Even more amazing is the recent research on face recognition. We look at a high school photograph we have never seen before of our former class mates and within seconds identify the faces of many of our former friends. Recent research reveals that a single neuron stores the information about one face and fires letting us remember the friend’s name. The same neuron fires when we read or hear the name of that friend or remember any of their unique characteristics.
If we focus on another face, a different single neuron fires.
Having studied the detailed structure (the ultrastructure) of nerve cells under the electron microscope, I cannot understand how the membrane compartmentalized structure of the neuron with its relatively large protein molecules that act as gates that open and close, and molecular pumps which allow charged particles to move from one part of the cytoplasm to the other can store such a wealth of data. This is surely one of the greatest mysteries of neurophysiology.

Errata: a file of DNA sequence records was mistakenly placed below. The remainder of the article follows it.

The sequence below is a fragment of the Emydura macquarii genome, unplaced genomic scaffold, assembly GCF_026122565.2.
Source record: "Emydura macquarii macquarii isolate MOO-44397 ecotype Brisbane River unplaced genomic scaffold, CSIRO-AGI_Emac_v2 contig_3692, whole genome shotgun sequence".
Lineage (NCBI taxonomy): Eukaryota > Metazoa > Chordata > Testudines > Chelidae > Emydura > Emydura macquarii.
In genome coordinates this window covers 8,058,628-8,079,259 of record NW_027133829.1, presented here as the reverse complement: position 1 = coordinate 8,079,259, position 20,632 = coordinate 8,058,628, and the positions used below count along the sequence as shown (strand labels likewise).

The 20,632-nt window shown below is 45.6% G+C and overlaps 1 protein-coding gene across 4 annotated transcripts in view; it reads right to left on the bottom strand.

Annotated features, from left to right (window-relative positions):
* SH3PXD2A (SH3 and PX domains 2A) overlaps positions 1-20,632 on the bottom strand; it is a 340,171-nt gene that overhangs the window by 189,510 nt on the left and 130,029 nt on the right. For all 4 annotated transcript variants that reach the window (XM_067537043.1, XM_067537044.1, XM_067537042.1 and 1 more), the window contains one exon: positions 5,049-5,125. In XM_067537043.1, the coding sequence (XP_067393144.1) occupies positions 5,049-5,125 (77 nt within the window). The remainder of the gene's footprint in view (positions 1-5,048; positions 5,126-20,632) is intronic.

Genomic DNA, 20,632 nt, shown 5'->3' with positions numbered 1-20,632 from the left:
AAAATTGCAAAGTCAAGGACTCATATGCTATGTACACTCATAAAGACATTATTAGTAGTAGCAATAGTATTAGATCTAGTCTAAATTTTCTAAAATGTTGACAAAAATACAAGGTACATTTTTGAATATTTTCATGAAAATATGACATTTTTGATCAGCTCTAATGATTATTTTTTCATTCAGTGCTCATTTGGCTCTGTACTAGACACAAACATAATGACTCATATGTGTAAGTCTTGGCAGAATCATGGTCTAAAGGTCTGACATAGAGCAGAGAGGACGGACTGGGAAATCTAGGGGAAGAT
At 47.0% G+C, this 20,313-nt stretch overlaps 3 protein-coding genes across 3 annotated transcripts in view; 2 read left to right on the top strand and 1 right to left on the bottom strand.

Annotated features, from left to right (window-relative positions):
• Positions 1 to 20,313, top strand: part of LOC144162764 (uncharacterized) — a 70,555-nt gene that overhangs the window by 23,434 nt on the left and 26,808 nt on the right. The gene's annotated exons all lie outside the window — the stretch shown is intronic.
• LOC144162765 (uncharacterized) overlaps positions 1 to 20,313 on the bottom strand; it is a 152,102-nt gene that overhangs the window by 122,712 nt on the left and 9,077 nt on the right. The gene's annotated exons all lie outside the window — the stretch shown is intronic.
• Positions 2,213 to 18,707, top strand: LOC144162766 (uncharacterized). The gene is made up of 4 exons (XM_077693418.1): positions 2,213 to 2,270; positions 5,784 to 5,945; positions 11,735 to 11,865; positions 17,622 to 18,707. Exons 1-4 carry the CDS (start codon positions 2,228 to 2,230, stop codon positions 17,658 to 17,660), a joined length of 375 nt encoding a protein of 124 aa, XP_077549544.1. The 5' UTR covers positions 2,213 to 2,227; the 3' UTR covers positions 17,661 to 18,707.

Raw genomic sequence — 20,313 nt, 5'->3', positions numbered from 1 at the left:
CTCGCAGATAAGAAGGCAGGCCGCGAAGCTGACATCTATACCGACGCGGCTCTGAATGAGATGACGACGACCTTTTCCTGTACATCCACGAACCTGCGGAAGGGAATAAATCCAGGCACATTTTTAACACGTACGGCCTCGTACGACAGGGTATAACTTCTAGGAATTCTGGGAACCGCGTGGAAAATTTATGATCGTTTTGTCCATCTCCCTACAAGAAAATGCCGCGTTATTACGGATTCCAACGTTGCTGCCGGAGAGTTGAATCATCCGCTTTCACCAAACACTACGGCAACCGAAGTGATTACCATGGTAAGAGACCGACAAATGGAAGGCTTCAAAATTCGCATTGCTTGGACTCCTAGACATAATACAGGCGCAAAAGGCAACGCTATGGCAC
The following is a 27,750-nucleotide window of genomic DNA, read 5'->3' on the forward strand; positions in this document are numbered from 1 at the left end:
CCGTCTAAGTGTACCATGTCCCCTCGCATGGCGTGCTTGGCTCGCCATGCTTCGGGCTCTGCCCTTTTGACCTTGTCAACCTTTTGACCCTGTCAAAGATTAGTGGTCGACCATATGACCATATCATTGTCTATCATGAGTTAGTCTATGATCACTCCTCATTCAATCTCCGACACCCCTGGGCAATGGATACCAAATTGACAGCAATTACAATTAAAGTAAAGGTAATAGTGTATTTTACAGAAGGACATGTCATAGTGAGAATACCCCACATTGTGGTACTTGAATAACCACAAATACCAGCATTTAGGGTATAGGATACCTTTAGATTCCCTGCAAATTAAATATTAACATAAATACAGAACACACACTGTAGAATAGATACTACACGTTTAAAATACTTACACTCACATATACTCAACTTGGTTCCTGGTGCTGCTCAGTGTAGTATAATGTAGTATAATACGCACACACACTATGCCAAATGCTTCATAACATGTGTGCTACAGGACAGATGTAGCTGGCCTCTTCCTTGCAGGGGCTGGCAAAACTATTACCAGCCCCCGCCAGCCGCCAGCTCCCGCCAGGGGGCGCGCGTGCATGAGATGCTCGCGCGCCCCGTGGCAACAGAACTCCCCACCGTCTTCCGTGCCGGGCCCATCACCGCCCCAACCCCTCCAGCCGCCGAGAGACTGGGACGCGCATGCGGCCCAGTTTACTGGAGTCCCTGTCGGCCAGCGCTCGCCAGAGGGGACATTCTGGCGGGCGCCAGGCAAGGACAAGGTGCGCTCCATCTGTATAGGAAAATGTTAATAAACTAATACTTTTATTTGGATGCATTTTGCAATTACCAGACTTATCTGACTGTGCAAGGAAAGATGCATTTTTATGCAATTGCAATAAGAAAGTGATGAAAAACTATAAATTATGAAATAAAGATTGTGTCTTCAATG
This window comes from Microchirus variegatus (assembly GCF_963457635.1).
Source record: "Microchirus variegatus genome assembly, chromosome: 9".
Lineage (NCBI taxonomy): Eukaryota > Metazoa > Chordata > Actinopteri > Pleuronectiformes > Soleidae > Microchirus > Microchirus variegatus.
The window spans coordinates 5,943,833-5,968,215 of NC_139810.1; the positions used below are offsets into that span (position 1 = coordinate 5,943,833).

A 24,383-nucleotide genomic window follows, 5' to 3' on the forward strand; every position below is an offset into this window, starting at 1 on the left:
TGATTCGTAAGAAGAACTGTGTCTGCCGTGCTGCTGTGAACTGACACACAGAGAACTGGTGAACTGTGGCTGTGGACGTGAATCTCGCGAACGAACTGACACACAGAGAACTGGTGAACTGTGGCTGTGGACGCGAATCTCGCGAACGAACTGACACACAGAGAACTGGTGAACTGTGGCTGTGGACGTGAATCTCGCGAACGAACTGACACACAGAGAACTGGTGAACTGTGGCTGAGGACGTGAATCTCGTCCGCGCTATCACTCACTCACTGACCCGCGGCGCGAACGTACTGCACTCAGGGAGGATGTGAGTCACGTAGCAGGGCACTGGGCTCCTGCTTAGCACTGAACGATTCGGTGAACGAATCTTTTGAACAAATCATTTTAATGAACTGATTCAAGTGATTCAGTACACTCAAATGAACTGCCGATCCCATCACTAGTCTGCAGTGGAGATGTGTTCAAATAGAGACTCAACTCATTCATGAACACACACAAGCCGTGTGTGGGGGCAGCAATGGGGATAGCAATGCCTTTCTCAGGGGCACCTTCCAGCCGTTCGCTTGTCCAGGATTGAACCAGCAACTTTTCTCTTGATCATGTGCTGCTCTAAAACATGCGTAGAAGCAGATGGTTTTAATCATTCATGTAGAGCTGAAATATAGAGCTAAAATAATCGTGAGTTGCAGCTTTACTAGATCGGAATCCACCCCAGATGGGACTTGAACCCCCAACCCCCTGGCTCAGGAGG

Besides the miracle of storage, there is the quite amazing brain’s microsecond IT ability that allows it to search for, and find a particular face-memory neuron – a needle in the 16 billion ‘hay stack’ of nerve cells in the forebrain.
To understand the few theories that have been advanced to explain human consciousness, it is necessary to briefly review a few critical, and often overlooked, details of the human brain.
The Human Body as an Antenna.